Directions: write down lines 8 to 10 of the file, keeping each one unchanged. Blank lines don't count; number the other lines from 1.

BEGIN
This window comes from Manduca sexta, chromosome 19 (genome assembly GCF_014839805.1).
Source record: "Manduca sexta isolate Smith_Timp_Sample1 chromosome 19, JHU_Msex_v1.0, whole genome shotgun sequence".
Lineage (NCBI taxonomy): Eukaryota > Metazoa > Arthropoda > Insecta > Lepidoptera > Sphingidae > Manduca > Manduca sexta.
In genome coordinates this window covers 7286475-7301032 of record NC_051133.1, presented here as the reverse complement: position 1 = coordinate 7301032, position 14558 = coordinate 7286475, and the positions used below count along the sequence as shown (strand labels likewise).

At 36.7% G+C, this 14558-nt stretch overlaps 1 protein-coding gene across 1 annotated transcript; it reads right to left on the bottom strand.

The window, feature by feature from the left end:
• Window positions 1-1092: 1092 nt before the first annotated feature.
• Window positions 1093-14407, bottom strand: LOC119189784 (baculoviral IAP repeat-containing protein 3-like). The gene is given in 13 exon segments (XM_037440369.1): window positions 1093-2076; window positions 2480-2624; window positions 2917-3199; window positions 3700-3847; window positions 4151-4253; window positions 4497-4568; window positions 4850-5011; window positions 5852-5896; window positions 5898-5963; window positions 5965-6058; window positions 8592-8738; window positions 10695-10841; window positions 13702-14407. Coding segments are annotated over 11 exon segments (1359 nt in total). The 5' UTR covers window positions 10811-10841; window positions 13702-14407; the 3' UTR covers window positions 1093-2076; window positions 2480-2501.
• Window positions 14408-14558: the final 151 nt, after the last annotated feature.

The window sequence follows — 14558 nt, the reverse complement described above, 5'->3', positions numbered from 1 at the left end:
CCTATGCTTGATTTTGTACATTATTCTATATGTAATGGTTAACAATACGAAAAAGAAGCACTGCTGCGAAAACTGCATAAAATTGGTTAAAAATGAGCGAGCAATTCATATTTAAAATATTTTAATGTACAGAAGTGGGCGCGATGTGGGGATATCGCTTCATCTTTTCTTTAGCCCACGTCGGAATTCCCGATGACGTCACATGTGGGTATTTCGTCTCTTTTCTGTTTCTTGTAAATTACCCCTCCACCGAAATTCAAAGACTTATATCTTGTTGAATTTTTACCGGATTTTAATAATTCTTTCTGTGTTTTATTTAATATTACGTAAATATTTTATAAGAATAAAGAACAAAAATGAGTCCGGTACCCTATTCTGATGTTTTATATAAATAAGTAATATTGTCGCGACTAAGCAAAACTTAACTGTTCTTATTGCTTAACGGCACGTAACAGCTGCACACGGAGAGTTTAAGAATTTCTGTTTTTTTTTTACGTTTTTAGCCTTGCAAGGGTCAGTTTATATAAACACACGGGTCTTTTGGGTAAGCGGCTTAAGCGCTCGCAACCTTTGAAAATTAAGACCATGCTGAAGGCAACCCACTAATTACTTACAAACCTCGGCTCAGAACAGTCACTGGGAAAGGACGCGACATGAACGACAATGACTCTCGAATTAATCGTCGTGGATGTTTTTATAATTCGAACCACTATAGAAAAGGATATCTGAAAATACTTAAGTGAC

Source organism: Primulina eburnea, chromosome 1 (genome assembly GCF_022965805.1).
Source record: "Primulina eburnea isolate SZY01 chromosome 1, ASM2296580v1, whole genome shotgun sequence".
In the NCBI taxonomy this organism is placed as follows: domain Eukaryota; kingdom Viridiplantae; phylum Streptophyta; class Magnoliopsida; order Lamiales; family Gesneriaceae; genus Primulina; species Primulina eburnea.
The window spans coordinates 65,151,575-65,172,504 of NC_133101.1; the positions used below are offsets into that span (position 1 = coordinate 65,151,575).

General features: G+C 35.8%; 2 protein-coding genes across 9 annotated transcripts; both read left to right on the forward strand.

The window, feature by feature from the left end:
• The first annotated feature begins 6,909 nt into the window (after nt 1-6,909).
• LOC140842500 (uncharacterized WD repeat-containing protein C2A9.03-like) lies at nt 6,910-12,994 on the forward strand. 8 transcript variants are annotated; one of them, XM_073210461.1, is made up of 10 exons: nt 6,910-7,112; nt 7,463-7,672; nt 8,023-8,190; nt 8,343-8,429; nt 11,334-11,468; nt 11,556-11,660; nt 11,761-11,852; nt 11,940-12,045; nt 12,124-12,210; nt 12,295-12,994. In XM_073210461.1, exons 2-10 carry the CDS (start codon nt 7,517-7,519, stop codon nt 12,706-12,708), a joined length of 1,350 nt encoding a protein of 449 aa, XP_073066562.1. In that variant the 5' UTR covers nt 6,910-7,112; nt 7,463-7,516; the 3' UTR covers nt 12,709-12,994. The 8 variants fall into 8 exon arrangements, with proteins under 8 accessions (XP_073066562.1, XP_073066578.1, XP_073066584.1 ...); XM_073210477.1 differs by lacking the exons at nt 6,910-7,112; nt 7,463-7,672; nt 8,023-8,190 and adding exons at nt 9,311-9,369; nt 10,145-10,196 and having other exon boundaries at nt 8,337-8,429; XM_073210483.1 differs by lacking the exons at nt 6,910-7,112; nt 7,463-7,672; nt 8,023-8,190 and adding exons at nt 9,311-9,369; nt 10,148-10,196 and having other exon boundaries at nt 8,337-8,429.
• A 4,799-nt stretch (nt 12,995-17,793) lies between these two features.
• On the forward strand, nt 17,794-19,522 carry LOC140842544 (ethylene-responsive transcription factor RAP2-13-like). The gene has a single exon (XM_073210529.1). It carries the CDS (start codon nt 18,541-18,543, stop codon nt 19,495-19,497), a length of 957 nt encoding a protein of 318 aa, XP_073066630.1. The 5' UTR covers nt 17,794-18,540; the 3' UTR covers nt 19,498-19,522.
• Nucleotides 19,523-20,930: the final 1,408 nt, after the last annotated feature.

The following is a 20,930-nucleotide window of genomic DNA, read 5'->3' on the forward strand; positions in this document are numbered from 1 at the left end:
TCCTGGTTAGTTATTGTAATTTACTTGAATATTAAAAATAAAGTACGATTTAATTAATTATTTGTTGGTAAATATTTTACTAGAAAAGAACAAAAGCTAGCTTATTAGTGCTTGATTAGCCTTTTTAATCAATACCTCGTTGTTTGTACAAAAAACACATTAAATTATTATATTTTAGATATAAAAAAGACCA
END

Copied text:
• Window positions 1093-14407, bottom strand: LOC119189784 (baculoviral IAP repeat-containing protein 3-like). The gene is given in 13 exon segments (XM_037440369.1): window positions 1093-2076; window positions 2480-2624; window positions 2917-3199; window positions 3700-3847; window positions 4151-4253; window positions 4497-4568; window positions 4850-5011; window positions 5852-5896; window positions 5898-5963; window positions 5965-6058; window positions 8592-8738; window positions 10695-10841; window positions 13702-14407. Coding segments are annotated over 11 exon segments (1359 nt in total). The 5' UTR covers window positions 10811-10841; window positions 13702-14407; the 3' UTR covers window positions 1093-2076; window positions 2480-2501.
• Window positions 14408-14558: the final 151 nt, after the last annotated feature.

The window sequence follows — 14558 nt, the reverse complement described above, 5'->3', positions numbered from 1 at the left end: